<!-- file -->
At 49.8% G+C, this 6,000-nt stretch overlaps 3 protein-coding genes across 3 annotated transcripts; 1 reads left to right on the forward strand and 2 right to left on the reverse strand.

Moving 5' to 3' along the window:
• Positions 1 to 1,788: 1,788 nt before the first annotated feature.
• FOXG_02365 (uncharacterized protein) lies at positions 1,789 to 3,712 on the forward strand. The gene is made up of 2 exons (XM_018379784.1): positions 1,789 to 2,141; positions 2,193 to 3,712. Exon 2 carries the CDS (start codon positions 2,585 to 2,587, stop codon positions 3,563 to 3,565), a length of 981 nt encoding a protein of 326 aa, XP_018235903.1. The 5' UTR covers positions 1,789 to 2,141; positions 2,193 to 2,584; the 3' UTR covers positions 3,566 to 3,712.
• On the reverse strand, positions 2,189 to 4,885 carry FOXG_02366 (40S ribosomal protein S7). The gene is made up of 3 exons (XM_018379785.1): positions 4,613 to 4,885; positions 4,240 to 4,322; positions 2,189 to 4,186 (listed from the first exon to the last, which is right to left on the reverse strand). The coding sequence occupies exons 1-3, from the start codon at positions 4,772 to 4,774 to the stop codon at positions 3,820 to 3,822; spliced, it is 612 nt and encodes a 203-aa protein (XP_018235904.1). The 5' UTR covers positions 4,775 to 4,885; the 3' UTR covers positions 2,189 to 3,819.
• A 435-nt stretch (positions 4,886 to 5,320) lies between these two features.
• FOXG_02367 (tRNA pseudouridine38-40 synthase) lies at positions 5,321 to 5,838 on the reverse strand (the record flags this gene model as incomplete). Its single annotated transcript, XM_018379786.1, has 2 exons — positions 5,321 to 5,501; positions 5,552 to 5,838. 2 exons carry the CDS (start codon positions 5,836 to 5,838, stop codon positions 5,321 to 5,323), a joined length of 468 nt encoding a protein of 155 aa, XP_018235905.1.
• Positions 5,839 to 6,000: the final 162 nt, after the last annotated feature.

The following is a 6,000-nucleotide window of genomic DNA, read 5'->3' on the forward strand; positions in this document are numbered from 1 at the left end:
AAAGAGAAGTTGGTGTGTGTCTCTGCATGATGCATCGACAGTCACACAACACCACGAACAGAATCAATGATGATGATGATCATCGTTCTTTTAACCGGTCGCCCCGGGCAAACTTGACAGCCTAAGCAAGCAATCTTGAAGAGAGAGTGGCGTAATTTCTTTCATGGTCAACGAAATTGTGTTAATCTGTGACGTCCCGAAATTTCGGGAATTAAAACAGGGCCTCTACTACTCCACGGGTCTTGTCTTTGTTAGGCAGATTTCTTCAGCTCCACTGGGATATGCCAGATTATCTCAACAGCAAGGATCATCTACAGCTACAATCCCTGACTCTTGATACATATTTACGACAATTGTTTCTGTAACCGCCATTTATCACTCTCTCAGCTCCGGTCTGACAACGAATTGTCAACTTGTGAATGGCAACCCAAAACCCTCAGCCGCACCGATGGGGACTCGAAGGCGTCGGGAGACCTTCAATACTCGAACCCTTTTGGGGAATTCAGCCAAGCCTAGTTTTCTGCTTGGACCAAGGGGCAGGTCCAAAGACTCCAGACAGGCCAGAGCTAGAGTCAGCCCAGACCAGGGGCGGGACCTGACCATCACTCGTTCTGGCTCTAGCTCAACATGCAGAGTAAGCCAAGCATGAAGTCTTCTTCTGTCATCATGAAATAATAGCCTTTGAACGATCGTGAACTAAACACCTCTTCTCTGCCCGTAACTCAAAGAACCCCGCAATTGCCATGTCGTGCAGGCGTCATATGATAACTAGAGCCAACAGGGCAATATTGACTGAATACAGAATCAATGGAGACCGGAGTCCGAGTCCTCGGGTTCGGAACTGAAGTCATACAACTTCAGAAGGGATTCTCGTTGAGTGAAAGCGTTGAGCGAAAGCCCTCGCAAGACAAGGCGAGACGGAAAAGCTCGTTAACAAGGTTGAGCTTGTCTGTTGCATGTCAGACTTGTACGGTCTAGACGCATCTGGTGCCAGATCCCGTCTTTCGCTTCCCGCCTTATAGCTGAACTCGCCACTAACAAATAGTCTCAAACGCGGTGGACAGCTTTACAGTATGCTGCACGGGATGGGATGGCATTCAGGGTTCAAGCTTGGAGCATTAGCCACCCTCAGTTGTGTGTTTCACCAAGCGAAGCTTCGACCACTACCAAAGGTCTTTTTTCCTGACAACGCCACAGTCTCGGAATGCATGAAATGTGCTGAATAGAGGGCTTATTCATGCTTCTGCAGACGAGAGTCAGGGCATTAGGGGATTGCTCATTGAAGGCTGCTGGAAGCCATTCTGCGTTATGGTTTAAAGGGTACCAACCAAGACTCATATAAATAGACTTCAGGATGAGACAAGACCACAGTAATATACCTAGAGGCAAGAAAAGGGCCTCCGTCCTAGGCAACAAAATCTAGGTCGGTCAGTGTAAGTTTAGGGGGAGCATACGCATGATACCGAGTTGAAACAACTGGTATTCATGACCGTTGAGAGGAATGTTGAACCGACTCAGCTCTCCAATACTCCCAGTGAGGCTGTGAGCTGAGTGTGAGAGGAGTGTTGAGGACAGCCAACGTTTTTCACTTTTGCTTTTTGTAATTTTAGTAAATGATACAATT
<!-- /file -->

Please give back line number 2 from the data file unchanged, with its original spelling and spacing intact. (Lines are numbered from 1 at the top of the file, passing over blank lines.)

Moving 5' to 3' along the window: